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Where art thou, Persona 4 Arena? Everywhere but Europe, apparently.

November 9, 2012

Oh really?

I’ve been looking forward to Persona 4 Arena for ages. I live and breathe fighting games, and thoroughly enjoyed Persona 3 and 4. A combination of the two was literally a dream come true. Since the game was announced, I’ve been waiting with anticipation for its release.

Persona 4 Arena came out in Japan on July 26, and a week later in America. Europe still doesn’t have a release date.

A joint project between Persona developers Atlus and Guilty Gear/Blazblue devs Arc System Works, P4A was published in Japan and America by Atlus as well. Unfortunately the company do not have a European branch, so duties over here were passed to small publisher Zen United. When Zen first announced they were publishing the game here, they promised a 2012 release, with a tentative but unofficial August 31 date thrown around the internet.

After repeated delays with little information, Zen updated their Facebook page earlier this week, stating it is no longer possible for the game to see European release this year. It’s extremely disappointing, but perhaps not surprising. The company posted a basic FAQ in September, offering explanations for the delay without actually divulging many details.

What is clear is that the situation doesn’t seem to be Zen’s fault:

We are waiting for confirmation as to when the EU version will be complete. Once we take delivery of the EU build – we can project what the likely release date will be. It’s at this point we will update everyone. Unfortunately, as we are not directly involved with the development of the game, we do not have any further information about its progress – or when the EU build will be complete. When we do have that information, it will be passed on to you.

I’ve played P4A a few times at fighting game events, and spoken to a couple of the guys from Zen. They seemed equally as upset at the delays as the fans.

Japanese games taking an age to come to Europe are nothing new. Tales of Graces f, an RPG from Namco Bandai, was released in Japan in December 2010 but didn’t make it to America until March this year. A European version followed in August. Eurogamer spoke to Tales boss Hideo Baba about it in July:

“When Graces f began development we didn’t have a plan to localise it,” Baba explained. “We have to receive requests from our US or EU branches first before we can decide to bring something to the Western markets. 

Scheduling work on localisations of existing games is also tricky. When work on one Tales game wraps up, Baba has already begun work on the next.

“Our Japanese team need to keep working creating new titles. While we were finishing Tales of Graces f we were already starting [next series entry] Tales of Xillia. So we’re always really busy. And there is, as you know, the usual RPG problem that there is loads of text to localise.”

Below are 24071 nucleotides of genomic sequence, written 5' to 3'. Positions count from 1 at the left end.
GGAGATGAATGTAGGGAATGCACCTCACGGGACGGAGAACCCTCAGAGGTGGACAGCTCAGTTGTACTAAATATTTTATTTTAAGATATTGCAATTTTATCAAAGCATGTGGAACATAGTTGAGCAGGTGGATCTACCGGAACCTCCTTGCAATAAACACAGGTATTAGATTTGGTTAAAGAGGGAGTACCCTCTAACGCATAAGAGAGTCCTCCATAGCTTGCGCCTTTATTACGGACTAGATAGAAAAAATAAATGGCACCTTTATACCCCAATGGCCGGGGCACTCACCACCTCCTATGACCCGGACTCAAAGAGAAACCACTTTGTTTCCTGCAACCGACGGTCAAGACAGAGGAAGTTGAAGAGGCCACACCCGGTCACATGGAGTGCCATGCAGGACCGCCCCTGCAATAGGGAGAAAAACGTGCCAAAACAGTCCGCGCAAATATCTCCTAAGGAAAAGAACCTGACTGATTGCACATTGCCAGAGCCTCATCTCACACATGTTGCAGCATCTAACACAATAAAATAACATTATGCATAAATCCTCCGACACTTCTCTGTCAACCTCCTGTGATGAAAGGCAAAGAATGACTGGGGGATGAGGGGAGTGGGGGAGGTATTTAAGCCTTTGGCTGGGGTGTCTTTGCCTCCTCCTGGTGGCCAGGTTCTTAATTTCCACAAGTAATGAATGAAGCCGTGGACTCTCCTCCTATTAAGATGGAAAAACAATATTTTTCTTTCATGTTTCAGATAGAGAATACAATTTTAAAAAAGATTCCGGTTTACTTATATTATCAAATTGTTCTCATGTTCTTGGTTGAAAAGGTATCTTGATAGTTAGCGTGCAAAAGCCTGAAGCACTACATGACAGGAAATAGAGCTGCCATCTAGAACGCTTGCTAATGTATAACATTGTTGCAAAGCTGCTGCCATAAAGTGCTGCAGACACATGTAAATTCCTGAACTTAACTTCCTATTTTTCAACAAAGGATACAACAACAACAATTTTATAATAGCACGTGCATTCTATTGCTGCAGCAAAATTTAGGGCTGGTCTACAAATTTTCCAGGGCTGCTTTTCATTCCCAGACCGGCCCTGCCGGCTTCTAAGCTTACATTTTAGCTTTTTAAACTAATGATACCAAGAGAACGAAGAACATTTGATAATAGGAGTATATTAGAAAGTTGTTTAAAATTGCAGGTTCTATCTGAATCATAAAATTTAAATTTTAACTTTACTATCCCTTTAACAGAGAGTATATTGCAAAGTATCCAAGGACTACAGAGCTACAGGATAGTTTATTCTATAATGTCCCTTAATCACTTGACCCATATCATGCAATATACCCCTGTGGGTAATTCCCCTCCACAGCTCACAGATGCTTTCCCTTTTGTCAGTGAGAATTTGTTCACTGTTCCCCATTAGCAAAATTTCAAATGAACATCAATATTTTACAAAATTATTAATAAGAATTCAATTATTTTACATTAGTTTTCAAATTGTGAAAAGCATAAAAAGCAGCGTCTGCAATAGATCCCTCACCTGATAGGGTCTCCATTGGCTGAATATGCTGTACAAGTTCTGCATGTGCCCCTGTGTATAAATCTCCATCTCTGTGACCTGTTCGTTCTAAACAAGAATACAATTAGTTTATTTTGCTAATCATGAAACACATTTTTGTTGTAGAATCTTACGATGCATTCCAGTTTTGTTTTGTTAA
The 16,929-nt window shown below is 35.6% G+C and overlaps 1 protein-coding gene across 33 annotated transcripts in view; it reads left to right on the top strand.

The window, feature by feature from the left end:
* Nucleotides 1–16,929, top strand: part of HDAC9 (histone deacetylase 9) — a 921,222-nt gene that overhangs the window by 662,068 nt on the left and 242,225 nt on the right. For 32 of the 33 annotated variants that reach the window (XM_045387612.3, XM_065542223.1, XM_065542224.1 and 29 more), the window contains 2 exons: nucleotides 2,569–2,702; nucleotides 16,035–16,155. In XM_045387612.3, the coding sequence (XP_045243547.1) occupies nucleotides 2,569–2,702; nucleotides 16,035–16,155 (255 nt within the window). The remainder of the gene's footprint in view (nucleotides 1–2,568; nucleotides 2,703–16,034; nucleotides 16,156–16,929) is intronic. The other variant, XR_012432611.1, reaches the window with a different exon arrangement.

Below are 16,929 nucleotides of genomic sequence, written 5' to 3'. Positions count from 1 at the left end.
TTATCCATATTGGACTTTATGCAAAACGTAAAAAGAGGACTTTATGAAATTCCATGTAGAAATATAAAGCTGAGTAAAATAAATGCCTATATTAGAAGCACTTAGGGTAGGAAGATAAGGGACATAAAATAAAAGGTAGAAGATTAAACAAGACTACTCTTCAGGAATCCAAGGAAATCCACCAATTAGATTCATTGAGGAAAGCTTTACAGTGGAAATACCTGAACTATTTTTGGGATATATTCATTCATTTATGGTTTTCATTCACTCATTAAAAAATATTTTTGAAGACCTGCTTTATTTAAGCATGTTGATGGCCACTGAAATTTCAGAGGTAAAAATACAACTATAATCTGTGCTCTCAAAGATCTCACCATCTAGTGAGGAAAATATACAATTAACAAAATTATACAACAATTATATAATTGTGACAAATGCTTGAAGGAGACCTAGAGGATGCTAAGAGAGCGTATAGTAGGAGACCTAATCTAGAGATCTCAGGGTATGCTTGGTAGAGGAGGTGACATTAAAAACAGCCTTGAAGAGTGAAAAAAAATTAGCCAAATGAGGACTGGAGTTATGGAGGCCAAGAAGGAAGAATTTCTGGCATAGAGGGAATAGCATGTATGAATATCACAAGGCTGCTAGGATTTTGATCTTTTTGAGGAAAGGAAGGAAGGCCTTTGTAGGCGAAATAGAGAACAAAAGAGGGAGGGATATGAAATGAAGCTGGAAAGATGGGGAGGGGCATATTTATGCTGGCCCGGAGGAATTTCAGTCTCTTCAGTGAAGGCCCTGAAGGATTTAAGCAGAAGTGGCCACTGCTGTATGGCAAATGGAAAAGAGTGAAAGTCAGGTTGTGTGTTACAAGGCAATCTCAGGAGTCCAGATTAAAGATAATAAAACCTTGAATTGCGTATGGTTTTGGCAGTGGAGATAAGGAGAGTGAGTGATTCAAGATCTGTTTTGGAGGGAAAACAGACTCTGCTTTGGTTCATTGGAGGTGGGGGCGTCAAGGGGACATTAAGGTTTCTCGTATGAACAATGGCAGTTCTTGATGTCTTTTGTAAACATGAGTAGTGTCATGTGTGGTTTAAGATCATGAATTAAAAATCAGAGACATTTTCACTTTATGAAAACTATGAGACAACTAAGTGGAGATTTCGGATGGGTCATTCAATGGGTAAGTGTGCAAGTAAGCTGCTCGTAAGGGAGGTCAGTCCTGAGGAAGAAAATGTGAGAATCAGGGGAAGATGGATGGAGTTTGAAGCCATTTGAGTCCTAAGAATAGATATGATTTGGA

Translation was clearly not an issue in the case of P4A as can be seen with the swift American release. The issue seems to be with Atlus disregarding Europe as a matter of importance. Zen have waited for months for a European build of the game to be submitted, to no avail. Are sales of Atlus games in Europe so negligible that they put no effort into a timely release for the region? It seems like a self-fullfilling prophecy. Obviously sales will suffer if a game is released months, or even years late.

But so what, I hear many of you say. It’s out on PS3, just import the US version. Which, in literally any other case, I would have done. But lo and behold, Persona 4 Arena is the first PS3 game OF ALL TIME to be region-locked. This was apparently to prevent Japanese players importing the game from the States, where it is cheaper. It’s infuriating. There is no way that a significant proportion of Japanese players would go to the hassle of importing a foreign version of the game just to save a little bit of money.

P4A is not an RPG like its predecessor. Fighting games live or die on how big their playerbase is. Hype and excitement surrounding a fighting game’s release can ensure its future for years to come. Similarly, a niche title released with no fanfare is unlikely to ever do well. P4A has done well in America but anticipation has already begun to waver, and many in Europe who were previously waiting with baited breath have since moved on to the next big thing. Guilty Gear and Blazblue, series that play similar to P4A, are both receiving new updates that will cause the game to lose potential players before its release.

I can’t say for sure who the blame lies with in this situation. Persona 4 Arena, already a niche title, will have its sales hurt extremely by the late release. In an age of global, instantaneous information, having such huge disparities in release times between regions is inexcusable. The market and audience is there, and publishers are failing to properly plan ahead to satiate them.

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